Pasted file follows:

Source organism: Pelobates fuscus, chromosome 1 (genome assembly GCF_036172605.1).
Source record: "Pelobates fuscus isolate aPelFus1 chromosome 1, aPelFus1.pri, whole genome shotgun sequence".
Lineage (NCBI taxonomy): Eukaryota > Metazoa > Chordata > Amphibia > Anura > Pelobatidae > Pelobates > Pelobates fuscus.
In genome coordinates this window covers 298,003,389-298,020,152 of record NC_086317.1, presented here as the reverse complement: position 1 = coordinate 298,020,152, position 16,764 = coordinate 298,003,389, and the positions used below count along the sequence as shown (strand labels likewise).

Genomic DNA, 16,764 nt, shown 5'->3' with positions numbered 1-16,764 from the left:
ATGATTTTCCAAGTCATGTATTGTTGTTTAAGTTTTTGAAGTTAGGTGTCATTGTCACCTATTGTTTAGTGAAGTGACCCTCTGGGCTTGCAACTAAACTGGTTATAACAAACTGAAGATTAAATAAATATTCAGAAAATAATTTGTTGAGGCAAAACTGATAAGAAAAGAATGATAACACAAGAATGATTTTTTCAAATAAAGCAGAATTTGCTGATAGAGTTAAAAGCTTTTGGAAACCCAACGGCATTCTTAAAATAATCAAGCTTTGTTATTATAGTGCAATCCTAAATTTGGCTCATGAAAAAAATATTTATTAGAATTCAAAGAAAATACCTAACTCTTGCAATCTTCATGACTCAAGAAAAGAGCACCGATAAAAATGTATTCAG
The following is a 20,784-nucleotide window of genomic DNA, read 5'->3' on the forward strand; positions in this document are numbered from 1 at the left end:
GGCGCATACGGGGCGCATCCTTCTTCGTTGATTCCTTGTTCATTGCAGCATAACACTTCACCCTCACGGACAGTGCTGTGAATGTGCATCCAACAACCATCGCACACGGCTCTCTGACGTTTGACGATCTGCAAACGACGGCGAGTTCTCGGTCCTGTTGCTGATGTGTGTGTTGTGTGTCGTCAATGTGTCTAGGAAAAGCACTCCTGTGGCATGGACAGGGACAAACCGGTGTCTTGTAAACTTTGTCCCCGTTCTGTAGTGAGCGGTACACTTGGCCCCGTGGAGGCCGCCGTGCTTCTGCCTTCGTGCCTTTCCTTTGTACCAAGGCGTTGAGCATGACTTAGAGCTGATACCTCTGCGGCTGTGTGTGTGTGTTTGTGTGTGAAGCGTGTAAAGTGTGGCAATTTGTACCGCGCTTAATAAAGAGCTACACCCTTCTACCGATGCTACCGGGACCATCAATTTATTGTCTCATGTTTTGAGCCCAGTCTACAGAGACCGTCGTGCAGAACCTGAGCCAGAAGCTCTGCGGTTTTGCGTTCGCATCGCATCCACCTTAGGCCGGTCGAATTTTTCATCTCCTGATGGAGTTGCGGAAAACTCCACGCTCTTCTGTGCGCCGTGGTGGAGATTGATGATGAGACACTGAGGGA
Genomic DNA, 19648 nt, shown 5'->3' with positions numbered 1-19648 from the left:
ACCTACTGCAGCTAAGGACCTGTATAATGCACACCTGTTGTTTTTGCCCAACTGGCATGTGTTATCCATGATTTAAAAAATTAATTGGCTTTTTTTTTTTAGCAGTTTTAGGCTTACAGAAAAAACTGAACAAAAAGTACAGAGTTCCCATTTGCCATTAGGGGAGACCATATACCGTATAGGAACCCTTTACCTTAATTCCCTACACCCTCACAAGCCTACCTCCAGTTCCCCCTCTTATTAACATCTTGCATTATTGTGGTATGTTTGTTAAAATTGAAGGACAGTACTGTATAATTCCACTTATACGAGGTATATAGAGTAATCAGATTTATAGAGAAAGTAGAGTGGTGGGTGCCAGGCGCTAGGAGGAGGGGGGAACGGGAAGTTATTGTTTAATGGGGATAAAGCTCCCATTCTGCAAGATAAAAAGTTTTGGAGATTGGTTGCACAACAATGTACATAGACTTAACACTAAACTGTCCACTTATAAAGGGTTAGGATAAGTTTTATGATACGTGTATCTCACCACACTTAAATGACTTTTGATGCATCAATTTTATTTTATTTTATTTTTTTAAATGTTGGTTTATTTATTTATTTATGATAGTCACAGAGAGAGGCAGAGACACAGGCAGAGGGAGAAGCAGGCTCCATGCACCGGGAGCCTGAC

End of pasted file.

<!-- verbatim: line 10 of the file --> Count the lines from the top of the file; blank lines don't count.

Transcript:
ACCTACTGCAGCTAAGGACCTGTATAATGCACACCTGTTGTTTTTGCCCAACTGGCATGTGTTATCCATGATTTAAAAAATTAATTGGCTTTTTTTTTTTAGCAGTTTTAGGCTTACAGAAAAAACTGAACAAAAAGTACAGAGTTCCCATTTGCCATTAGGGGAGACCATATACCGTATAGGAACCCTTTACCTTAATTCCCTACACCCTCACAAGCCTACCTCCAGTTCCCCCTCTTATTAACATCTTGCATTATTGTGGTATGTTTGTTAAAATTGAAGGACAGTACTGTATAATTCCACTTATACGAGGTATATAGAGTAATCAGATTTATAGAGAAAGTAGAGTGGTGGGTGCCAGGCGCTAGGAGGAGGGGGGAACGGGAAGTTATTGTTTAATGGGGATAAAGCTCCCATTCTGCAAGATAAAAAGTTTTGGAGATTGGTTGCACAACAATGTACATAGACTTAACACTAAACTGTCCACTTATAAAGGGTTAGGATAAGTTTTATGATACGTGTATCTCACCACACTTAAATGACTTTTGATGCATCAATTTTATTTTATTTTATTTTTTTAAATGTTGGTTTATTTATTTATTTATGATAGTCACAGAGAGAGGCAGAGACACAGGCAGAGGGAGAAGCAGGCTCCATGCACCGGGAGCCTGAC